THE morbidity and mortality rates from venous air embolism is determined by the volume of air entrained, the rate of entrainment, and the position and the cardiac status of the patient. As early as 1809, Nysten 1estimated the lethal dose of air to be 40–50 ml in a small dog and 100–120 ml in a large dog. The exact amount, 7.5 ml/kg, however, was not determined in dogs until 1953 by Oppenheimer et al. 2In l963, Munson et al. 3demonstrated a lethal volume of only 0.55 ml/kg in rabbits. The lethal volume of air in an adult human is unknown but is estimated to range from 200 to 300 ml. These numbers are derived from the cases of fatalities reported by Martland, 4Yeakel, 5and Flanagan. 6We report herein a case of
A 71-yr-old, 68 kg, 173-cm man was admitted to the hospital because of congestive heart failure. Treatment included administration of diuretics and digitalis. Physical examination showed that the patient had cardiomegaly, hepatomegaly, ascites, and pitting edema. A chest radiograph confirmed marked cardiomegaly and a heart scan showed pericardial effusion. In the radiology suite, the patient was placed in a semi-Fowler position. Standard monitoring of electrocardiography (ECG) and blood pressure was used. A subxyphoid pericardiocentesis was performed using a No. 14 Jelco intracath, yielding 175 ml serosanguinous fluid with a specific gravity of 1.015, an erythrocyte count of 74,000/mm3, and 145 leukocytes/mm3. Results of the culture and cytology studies of the fluid were negative. Five days later, repeat chest radiography showed reaccumulation of pericardial fluid. Repeat pericardiocentesis was attempted and abandoned after the withdrawal of 75 ml bloody fluid. Pericardiocentesis was performed again 5 days later. Four hundred sixty milliliters of bloody fluid was removed and 250–300 ml air were injected through the catheter for pneumopericardiography. A week later, repeat pericardiocentesis was performed in the radiology suite. Bloody fluid, 450 ml, was aspirated without difficulty. For pneumopericardiography, 200 ml air was injected over 3–5 s through the catheter without difficulty. However, almost immediately, the patient became restless, apneic, and opisthotonic. ECG showed marked depression of ST segments with varying degrees of atrioventricular block. The procedure was discontinued. The patient was intubated and external cardiac massage was started. Resuscitation was unsuccessful and the patient died.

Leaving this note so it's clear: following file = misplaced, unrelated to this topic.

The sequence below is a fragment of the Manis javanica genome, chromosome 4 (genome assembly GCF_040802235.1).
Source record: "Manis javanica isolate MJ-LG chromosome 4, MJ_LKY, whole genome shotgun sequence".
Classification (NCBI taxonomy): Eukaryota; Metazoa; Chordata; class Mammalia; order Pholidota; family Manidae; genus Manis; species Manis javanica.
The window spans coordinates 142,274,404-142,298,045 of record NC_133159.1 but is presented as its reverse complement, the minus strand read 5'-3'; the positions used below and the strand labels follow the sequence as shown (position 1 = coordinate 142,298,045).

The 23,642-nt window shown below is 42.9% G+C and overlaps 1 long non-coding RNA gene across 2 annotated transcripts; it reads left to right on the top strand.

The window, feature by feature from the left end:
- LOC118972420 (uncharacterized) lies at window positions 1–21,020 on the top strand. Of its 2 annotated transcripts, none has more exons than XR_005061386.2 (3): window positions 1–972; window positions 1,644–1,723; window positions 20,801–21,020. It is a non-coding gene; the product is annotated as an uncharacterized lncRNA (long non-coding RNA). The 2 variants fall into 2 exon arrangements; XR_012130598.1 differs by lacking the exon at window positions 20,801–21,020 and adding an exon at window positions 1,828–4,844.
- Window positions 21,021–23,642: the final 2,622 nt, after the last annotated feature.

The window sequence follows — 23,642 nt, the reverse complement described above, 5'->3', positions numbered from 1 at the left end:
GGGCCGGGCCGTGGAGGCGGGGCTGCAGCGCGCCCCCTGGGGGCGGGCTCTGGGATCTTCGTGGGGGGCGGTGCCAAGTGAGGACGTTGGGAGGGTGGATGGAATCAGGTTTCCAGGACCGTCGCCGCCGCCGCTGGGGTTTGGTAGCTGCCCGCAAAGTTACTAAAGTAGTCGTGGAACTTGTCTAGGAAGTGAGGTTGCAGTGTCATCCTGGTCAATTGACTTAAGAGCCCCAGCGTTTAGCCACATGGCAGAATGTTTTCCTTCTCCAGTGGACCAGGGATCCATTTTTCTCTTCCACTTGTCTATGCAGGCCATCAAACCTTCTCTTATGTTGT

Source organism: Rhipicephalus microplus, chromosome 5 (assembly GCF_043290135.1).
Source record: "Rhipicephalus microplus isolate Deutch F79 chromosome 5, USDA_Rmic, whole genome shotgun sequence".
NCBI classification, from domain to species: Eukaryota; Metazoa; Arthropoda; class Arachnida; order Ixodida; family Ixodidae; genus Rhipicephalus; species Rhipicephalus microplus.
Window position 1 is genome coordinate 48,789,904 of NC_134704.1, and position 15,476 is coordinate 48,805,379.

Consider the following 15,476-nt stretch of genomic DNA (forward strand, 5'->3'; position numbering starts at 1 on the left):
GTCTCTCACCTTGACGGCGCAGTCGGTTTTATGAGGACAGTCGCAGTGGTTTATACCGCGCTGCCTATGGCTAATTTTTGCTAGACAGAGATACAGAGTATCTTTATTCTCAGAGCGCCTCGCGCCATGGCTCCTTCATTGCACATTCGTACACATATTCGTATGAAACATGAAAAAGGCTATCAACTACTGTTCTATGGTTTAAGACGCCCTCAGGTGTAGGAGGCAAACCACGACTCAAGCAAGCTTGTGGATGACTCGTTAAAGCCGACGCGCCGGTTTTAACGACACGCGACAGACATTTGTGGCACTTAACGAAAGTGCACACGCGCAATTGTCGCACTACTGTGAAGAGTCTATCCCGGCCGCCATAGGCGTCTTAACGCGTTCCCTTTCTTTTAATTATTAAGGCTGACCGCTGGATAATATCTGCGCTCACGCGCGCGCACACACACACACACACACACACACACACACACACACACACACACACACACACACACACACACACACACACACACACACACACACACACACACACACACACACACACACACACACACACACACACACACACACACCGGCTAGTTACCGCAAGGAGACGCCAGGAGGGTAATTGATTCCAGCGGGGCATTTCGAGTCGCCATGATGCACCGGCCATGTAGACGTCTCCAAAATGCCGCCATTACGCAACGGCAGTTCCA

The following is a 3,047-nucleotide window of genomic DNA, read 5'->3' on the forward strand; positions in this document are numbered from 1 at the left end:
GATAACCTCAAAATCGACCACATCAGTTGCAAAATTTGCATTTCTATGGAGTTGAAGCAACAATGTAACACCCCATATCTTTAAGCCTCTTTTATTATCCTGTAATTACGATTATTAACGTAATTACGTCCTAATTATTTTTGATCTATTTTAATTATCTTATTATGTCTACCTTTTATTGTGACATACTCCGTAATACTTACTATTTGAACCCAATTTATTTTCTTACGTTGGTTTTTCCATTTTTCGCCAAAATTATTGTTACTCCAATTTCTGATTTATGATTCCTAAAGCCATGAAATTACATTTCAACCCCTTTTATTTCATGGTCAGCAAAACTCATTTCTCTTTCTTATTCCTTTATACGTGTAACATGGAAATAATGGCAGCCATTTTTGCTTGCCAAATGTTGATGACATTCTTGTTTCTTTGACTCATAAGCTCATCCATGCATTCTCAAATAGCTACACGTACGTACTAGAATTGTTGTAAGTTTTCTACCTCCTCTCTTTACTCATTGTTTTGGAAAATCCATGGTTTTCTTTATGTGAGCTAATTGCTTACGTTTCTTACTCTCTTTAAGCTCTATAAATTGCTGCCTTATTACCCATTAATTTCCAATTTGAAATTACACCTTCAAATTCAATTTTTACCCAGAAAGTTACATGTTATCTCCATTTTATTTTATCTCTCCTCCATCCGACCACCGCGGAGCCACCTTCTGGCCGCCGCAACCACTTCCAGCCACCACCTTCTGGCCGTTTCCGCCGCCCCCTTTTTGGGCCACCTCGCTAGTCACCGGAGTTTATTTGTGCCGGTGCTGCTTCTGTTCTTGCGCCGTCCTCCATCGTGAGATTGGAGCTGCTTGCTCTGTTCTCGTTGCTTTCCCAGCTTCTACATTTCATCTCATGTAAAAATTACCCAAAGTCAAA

Autopsy was performed 3 h after death. There were no postmortem changes in organs or tissue. Because of the possibility of air embolism, water was placed between the skin flap and chest wall in the axillary region. No air escaped from either the right or the left pleura cavity. The pericardial cavity contained no air. There were 800 ml blood and several large blood clots in the pericardial cavity. Extensive fibrinous adhesions existed between the pericardium and the epicardium. The right ventricle was distended with air. There were two fresh and three healing 1-mm slits grouped in a 1-cm radius in the serosal surface of the anterior myocardium of the right ventricle corresponding to the slit in the pericardium. The pericardial cavity was filled with water. When a hole was made in the anterior aspect of the pulmonary artery 1 cm above the pulmonary valve, air bubbles escaped. Both the right and the left ventricles were moderately enlarged because of hypertrophy. The foramen ovale was probe patent but was closed with a flap-like septum primum. Tricuspid valves were normal. No air was present on the left side of heart or the coronary arteries. Further dissection of the fixed gross specimen showed again needle-sized perforations on the external and internal surfaces of the right ventricle. There was a sinus tract through the myocardium, connecting the two perforations. Both lungs were emphysematous. No other specific lesions were recognized. The other organs, including the brain, were grossly and microscopically normal.